Winnipeg police say they’re getting transit card info for investigations
WINNIPEG — A Winnipeg defence lawyer and some bus riders are expressing concerns that information from their transit debit cards is being turned over to police without a warrant.
The Winnipeg Police Service confirms it has asked for and received information from Peggo, Winnipeg Transit’s debit card program.
It’s happened four times in the last three months with no court order.
One instance was a missing person case, the others are criminal investigations.
Const. Tammy Skrabek says it’s only being used if police have run out of other options.
Defence lawyer Scott Newman worries it could permit police to go on a fishing expedition.
“The more broad and the more information that’s being provided, the more concern we have about people’s privacy,” said Newman.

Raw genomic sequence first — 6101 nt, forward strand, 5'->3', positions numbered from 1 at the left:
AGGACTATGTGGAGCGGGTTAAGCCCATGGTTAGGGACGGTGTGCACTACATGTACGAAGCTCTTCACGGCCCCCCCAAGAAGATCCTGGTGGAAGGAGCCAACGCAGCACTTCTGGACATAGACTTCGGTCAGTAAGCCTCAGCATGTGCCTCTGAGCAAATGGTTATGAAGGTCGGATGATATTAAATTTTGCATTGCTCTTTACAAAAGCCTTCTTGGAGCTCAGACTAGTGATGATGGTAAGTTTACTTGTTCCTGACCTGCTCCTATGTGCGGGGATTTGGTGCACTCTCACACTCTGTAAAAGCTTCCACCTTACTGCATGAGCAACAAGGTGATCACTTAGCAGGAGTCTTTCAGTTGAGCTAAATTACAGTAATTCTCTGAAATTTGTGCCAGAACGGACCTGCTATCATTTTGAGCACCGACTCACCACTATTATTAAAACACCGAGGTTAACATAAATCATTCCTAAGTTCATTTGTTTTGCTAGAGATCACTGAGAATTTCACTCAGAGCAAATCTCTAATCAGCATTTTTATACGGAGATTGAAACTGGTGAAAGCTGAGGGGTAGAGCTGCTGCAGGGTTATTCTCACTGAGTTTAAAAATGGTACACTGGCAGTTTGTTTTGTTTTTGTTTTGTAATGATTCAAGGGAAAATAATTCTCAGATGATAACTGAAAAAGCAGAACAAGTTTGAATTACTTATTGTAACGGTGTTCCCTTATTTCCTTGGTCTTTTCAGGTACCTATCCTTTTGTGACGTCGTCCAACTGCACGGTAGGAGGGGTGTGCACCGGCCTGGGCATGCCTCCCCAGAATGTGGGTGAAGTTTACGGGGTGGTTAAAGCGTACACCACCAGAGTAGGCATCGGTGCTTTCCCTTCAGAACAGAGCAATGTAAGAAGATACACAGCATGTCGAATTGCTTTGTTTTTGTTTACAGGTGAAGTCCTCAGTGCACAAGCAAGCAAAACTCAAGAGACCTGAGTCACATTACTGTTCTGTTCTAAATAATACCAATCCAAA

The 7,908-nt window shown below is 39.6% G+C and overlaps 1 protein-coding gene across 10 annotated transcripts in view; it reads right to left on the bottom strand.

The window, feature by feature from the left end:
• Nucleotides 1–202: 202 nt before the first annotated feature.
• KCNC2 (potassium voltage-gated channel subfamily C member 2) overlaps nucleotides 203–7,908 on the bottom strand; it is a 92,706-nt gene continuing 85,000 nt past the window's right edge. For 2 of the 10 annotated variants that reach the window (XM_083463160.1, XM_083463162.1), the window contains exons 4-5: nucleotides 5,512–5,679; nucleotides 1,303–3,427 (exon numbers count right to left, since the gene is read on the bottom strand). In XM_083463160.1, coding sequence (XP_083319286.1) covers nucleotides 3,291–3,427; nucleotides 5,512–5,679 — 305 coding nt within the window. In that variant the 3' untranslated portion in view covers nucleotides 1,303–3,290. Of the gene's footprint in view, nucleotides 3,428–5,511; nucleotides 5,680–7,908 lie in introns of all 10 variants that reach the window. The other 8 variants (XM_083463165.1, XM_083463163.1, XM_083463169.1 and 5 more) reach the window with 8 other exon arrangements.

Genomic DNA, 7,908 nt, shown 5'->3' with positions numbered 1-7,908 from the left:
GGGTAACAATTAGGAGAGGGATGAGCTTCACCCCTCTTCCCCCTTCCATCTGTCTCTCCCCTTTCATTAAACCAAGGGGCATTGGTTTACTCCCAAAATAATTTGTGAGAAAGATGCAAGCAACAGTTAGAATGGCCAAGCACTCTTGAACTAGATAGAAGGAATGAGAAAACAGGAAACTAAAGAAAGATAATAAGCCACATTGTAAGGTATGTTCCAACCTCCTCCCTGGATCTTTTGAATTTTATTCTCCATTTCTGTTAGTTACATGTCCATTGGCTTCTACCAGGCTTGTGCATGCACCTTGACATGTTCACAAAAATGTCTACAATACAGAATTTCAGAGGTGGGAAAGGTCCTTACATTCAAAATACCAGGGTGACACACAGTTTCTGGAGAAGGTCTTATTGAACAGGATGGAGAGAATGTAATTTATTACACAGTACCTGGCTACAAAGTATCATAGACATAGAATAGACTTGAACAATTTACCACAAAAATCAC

Michael Franklin likes the reduced fare he gets with the Peggo card, but doesn’t like the idea of police getting easy access to his travel history.
“I feel like it’s personal,” said Franklin.
Privacy legislation allows for limited access to information without a warrant when it’s necessary to protect someone’s mental or physical health or safety. It’s also allowed for law enforcement purposes or crime prevention.
Mayor Brian Bowman, a former privacy lawyer, appears on board as long as the information is limited.
“Provided that’s what we’re talking about, provides me with assurances that it’s in compliance with privacy legislation,” Bowman said.
Police say they can only ask for limited Peggo card information about a specific investigation that could lead to an arrest, or help find a missing person.
Skrabek says an example would be establishing a timeline in a missing persons case when time is of the essence.
“At least we can say which bus number they’re on, which route, which direction they’re potentially headed in and get a quick response to that,” said Skrabek.
News from © Canadian Press Enterprises Inc. 2017
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